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    "...while it has forced SNFs to be more careful in their screening processes." This is exactly the point the OP made. And since this quote is over 13 years old, it's only that more relevant today.
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    "Knock, knock". "Who's there?". "SNF". "SNF WHO?". "SNF Village. We're here to 'prescreen' your last Medicare referral to us. The LAST one left after only 2 days, but cost us $23,000, and had already used up all her MED-A days. THREE WEEKS AGO!".
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    [QUOTE=MunoRN;7448053]At one time, lovenox was very expensive, although since going generic, enoxaparin costs about $400 for a 14 day supply if you're buying it at walgreens, much less if you're buying for a facility of patients." I'll argue for the sake of it, that Walgreens or Wal-Mart or AARP online or etc. would be a better price for sure, if the SNF wasn't obligated to be at the mercy of its contracted institutional pharmacy. This post makes it appear as though the SNF has the ability to shop around for prices, or even possibly 'buy Lovenox in bulk'? Hmm.
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    Perhaps it's geographic, but of the last 20 referrals we got, 14 of them were on Zyvox. Or Zyvox AND IV Cefapime AND IV Diflucan. These people are very ill, and can't participate much with therapy. Or the only thing they need is IV antibiotics. I've been in the business for years and have worked in many different places. Not once were we ever told that we could bill separately for Lovenox. It's called bundled billing for a reason.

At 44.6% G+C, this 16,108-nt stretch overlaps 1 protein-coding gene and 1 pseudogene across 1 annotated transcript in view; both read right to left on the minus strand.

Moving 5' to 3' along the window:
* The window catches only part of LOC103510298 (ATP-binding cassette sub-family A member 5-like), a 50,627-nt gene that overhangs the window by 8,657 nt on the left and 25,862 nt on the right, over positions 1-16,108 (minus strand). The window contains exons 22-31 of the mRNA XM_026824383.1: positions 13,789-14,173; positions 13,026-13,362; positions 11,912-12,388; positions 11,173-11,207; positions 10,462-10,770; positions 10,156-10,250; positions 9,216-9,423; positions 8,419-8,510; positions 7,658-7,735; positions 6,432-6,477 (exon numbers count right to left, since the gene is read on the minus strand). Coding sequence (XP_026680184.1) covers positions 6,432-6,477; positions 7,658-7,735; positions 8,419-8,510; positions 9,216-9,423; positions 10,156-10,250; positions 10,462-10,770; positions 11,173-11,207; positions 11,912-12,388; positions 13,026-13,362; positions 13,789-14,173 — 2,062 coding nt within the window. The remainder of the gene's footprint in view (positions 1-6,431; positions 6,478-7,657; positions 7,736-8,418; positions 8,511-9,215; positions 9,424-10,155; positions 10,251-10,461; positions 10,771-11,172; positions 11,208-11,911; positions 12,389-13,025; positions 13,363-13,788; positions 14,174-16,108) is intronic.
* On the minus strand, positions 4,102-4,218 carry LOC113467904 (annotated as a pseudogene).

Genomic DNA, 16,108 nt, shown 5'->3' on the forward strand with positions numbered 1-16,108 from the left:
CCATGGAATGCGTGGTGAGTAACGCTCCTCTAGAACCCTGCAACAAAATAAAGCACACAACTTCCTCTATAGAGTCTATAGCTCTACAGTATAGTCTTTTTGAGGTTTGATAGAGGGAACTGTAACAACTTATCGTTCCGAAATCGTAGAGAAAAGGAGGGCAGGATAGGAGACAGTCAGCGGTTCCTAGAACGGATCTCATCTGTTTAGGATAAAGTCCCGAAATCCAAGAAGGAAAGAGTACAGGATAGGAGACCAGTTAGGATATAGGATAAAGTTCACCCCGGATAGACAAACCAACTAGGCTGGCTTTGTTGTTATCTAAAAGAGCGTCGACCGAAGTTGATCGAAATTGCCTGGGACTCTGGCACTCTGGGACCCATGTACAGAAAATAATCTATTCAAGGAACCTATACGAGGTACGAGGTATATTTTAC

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    Quote from MunoRN
    I don't doubt that SNF's lie and say they don't have an available bed for a patient, even though they do, they just don't think they'll profit as much off this patient as they would like, but it's still illegal to do so. If you want medicare patients, you have to take them all, that's the law.
    I do not have to take every person referred to me. If I cannot provide the care they require or their actions could put my other residents at risk, I do NOT have to accept them.
    I don't know where you get your information.
    geriatricRNBSN, sallyrnrrt, and Ruas61 like this.